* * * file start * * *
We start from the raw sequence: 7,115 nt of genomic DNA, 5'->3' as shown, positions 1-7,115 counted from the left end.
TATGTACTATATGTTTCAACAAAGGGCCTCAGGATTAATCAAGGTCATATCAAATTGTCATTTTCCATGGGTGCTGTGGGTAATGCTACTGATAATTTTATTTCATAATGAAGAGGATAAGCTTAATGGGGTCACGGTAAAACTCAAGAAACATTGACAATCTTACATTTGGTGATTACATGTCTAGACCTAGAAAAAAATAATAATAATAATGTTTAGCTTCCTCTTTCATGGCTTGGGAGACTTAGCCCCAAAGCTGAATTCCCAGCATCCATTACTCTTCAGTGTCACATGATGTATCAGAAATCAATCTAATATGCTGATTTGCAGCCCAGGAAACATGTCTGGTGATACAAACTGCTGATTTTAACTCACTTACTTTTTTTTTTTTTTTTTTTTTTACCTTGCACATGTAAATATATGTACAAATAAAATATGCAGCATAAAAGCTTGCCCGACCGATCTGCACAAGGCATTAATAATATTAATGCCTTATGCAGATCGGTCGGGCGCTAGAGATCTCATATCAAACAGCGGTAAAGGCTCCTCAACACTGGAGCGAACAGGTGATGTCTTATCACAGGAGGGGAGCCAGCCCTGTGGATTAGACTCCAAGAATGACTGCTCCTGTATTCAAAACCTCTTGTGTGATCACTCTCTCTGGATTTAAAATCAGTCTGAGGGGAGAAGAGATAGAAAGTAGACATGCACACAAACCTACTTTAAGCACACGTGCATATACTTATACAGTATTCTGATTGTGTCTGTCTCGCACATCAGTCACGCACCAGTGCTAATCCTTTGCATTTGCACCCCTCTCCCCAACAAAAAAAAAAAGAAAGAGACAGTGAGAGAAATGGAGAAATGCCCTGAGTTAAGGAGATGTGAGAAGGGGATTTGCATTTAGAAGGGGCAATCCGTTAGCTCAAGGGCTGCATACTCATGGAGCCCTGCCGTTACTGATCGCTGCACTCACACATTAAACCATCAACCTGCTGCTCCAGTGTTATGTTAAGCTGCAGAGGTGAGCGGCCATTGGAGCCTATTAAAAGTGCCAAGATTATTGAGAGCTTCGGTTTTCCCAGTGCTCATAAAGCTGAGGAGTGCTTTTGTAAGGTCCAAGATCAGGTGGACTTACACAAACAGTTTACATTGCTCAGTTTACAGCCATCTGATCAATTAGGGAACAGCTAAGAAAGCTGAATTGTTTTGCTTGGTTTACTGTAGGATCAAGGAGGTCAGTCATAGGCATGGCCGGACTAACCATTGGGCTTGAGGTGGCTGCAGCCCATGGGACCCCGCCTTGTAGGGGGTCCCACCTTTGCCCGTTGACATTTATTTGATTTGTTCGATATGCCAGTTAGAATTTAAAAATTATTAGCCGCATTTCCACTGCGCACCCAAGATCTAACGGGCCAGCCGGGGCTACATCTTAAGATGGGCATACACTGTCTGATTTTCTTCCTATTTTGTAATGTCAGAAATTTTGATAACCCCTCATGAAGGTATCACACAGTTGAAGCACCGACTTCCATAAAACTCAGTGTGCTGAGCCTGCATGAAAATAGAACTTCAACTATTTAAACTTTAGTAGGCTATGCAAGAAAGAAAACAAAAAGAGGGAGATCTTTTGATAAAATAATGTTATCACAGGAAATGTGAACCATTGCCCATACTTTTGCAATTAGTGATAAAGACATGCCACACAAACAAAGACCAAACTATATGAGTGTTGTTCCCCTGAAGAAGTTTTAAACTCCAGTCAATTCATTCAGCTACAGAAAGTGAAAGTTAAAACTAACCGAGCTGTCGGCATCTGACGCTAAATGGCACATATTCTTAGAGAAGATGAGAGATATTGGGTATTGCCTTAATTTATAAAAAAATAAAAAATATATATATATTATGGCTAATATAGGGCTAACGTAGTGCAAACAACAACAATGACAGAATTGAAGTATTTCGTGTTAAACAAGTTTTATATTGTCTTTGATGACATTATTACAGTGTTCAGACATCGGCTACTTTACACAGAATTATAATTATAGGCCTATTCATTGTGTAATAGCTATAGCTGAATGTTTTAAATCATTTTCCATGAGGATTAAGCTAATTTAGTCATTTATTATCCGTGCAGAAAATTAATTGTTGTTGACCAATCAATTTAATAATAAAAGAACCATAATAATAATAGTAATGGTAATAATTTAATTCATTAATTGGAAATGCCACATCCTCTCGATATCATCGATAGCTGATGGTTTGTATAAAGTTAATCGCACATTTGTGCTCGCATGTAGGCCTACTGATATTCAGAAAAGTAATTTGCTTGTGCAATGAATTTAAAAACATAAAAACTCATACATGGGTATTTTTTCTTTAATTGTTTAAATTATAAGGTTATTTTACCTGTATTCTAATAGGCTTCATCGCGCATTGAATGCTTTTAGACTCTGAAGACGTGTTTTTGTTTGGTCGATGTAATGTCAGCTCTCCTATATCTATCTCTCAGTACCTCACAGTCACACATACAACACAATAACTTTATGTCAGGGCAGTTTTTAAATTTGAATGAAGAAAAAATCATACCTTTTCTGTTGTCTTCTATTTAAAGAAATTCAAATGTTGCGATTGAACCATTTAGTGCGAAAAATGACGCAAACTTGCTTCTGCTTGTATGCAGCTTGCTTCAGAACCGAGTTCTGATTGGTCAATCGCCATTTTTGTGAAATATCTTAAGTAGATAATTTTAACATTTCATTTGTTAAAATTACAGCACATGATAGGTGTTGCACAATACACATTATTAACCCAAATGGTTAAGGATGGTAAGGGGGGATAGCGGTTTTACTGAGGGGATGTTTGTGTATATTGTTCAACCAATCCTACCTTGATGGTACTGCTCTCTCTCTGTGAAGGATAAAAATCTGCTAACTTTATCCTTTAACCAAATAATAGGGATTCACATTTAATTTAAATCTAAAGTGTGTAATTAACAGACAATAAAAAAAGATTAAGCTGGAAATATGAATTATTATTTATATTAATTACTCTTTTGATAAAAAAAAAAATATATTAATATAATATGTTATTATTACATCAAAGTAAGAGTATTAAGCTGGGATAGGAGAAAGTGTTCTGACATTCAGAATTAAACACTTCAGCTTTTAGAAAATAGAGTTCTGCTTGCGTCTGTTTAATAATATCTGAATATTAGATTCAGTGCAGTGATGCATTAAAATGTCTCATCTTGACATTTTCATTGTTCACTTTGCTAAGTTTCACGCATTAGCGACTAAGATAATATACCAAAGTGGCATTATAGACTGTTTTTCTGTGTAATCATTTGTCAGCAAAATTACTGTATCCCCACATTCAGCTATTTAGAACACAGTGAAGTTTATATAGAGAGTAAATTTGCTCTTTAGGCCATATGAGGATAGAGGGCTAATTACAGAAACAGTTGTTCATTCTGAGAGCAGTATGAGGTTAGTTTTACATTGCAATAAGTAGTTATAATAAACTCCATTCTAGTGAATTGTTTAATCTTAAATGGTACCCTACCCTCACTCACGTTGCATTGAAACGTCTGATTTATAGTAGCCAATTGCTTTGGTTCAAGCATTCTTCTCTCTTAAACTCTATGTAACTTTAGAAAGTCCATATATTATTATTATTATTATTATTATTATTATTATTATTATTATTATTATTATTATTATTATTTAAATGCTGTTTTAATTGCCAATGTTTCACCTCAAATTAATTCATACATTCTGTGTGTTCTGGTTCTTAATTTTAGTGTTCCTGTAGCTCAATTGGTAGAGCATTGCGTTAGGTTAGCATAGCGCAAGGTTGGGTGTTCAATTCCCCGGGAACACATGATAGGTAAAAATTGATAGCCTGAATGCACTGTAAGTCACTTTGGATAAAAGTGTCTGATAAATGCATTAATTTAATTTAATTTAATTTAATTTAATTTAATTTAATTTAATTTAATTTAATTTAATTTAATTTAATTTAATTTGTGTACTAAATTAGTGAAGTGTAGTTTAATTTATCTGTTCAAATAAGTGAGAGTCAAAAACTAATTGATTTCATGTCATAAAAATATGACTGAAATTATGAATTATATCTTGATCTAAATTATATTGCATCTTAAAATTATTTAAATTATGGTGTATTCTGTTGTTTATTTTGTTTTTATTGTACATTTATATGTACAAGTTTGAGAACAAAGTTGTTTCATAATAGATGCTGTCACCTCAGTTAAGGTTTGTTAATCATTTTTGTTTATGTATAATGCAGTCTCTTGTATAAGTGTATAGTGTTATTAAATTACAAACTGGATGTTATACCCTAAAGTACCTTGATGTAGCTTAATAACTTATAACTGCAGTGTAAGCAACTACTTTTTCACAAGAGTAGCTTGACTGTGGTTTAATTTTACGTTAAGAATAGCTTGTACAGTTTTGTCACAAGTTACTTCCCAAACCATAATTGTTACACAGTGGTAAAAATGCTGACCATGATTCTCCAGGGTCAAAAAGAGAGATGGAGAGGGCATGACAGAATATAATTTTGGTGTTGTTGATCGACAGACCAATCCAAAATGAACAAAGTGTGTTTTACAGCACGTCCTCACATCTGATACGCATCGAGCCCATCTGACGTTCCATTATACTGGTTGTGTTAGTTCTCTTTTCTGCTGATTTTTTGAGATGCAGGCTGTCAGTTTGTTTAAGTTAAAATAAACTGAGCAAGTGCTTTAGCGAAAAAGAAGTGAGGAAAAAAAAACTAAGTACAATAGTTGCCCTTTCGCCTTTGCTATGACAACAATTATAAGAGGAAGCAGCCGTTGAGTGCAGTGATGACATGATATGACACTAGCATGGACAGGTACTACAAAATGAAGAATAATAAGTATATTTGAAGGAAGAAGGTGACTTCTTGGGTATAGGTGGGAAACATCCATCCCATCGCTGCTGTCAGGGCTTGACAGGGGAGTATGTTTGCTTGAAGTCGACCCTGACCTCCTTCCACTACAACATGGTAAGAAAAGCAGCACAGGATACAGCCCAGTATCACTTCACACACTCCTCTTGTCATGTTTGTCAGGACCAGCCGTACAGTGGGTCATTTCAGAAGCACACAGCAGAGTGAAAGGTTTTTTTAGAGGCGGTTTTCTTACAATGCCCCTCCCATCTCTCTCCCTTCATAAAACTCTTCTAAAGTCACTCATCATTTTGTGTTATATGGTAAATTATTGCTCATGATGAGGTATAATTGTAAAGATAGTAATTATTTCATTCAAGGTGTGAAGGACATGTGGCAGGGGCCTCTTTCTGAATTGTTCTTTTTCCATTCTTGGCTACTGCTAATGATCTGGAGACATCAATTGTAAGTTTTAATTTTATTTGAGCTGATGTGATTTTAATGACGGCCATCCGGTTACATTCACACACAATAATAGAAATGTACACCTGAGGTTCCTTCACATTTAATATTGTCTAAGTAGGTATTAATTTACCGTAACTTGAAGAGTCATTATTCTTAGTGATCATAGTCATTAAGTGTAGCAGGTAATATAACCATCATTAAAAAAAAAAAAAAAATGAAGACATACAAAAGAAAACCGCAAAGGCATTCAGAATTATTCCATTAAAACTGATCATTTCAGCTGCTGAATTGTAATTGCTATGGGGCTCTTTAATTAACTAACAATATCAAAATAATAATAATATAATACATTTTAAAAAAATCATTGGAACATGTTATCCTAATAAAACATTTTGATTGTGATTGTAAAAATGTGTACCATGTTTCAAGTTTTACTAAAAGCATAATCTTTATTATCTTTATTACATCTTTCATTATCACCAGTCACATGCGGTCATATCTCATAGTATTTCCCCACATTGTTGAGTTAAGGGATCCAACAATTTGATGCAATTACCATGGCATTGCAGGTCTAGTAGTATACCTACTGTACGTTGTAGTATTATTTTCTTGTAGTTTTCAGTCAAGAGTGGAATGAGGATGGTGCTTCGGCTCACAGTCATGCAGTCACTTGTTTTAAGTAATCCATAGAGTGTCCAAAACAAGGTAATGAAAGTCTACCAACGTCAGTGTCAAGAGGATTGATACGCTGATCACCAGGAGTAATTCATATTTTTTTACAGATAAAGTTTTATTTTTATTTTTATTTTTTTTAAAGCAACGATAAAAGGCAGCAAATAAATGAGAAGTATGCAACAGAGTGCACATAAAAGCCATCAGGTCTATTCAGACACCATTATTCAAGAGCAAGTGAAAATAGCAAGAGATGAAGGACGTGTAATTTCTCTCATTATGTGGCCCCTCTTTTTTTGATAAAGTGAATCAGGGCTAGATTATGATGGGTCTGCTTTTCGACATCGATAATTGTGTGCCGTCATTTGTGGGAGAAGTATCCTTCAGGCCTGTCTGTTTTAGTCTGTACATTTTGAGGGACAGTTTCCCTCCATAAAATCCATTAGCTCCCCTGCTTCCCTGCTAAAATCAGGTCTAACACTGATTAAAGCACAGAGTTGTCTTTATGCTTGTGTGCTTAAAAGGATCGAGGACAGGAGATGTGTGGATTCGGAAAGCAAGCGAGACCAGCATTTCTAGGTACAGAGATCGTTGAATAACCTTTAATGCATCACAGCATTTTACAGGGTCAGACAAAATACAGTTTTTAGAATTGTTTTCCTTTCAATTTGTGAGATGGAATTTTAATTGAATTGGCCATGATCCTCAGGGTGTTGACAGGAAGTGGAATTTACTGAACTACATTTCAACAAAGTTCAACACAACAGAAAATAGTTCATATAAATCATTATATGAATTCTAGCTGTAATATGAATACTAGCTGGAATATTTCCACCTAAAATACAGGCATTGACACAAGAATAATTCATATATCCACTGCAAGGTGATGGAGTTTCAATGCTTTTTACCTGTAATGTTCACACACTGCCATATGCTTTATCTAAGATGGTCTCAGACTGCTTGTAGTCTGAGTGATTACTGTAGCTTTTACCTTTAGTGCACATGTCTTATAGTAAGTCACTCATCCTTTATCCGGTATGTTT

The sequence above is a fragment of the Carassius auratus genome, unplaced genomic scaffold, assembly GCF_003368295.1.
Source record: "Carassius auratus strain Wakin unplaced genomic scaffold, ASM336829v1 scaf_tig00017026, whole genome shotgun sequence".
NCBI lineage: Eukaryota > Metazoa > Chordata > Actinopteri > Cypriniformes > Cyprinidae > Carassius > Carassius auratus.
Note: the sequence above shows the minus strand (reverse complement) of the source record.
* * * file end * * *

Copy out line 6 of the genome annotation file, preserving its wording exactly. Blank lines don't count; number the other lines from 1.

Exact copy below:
Note: the sequence above shows the minus strand (reverse complement) of the source record.